Ghana's plan to build a new national cathedral designed by Ghanaian-British architect David Adjaye has received mixed reactions. While some see it as a symbol of democratic consolidation and a potential architectural landmark, others criticize the prioritization of the project over social welfare. The cathedral, intended as a house of prayer for all, has sparked debate about government involvement in religious matters. President Nana Akufo-Addo has formed a board to manage fundraising, but the project's cost remains undisclosed. Critics question the use of public funds and the constitutionality of the state's involvement, with a legal challenge posed by James Kwabena Bomfeh junior. Despite government assurances of neutrality, concerns about preferential treatment towards Christianity persist, as Accra already has a high density of churches.

Ghana to pilot first malaria vaccine in Africa

25 Apr 2018  |  The Telegraph
Ghana, Kenya, and Malawi are set to begin piloting the world's first malaria vaccine later in the year 2018. The vaccine, which has been developed by the British pharmaceutical company GlaxoSmithKline, will be administered to children as part of the trial starting from September. The vaccine initiative is part of a broader strategy to combat malaria, one of Africa's leading causes of death. Alongside vaccination, new scientific research and advanced insecticides are being utilized in the fight to eliminate the disease. The article also emphasizes the importance of personal protection measures to maintain global health security.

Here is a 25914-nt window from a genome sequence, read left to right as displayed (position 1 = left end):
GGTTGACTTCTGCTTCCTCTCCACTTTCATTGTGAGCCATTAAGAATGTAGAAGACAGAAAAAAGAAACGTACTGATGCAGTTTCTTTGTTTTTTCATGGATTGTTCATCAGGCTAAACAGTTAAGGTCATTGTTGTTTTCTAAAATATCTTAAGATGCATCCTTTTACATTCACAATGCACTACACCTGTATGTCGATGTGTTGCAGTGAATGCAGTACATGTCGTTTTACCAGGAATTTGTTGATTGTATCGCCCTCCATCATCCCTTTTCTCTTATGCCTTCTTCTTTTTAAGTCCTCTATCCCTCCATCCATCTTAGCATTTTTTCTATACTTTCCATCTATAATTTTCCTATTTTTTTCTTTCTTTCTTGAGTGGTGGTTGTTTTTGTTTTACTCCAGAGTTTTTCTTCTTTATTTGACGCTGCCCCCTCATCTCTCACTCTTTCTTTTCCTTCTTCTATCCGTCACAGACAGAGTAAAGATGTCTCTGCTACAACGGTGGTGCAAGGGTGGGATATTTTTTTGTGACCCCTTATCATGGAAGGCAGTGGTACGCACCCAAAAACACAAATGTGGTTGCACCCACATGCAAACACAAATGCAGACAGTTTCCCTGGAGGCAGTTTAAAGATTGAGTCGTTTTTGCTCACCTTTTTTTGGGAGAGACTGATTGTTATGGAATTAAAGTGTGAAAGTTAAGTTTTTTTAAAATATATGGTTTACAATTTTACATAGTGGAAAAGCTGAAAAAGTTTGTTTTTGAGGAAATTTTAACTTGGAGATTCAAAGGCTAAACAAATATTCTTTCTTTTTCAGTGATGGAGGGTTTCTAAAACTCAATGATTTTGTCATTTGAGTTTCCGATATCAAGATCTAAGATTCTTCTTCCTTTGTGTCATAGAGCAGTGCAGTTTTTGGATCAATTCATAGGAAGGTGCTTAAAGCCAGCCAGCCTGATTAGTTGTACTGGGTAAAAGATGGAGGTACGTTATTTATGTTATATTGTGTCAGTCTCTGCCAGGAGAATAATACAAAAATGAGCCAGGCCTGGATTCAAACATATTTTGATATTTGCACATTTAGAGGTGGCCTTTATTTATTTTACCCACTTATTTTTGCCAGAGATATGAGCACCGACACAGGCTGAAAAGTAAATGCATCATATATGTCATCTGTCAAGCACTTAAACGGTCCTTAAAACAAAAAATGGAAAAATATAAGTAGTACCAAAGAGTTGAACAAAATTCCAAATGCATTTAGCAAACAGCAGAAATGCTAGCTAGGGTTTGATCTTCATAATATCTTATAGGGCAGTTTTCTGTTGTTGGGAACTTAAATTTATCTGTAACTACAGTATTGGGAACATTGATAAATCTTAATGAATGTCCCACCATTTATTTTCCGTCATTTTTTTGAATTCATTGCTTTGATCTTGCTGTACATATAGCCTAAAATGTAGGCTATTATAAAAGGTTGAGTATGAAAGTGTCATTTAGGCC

Against the tide: lifeguards in Ghana – in pictures

02 Apr 2018  |  www.theguardian.com
The article discusses the issue of drowning in Ghana, highlighting the lack of official statistics on the number of annual deaths. It points out the dangers of the Gulf of Guinea, known for its violent currents, and the problem that many locals cannot swim. The Ghana National Aquatic Rescue Unit, which was established in 2016, is mentioned as a response to these dangers. The unit was founded after a tragic incident where a three-year-old girl drowned at Labadi beach in Accra, and there was no one able to rescue her.

Against the tide: lifeguards in Ghana – in pictures

02 Apr 2018  |  theguardian.com
Drowning deaths in Ghana are a concern due to the absence of official statistics and the dangerous waters of the Gulf of Guinea. Many locals cannot swim, and the Ghana National Aquatic Rescue Unit was established in 2016 following the drowning of a young girl on Labadi beach in Accra.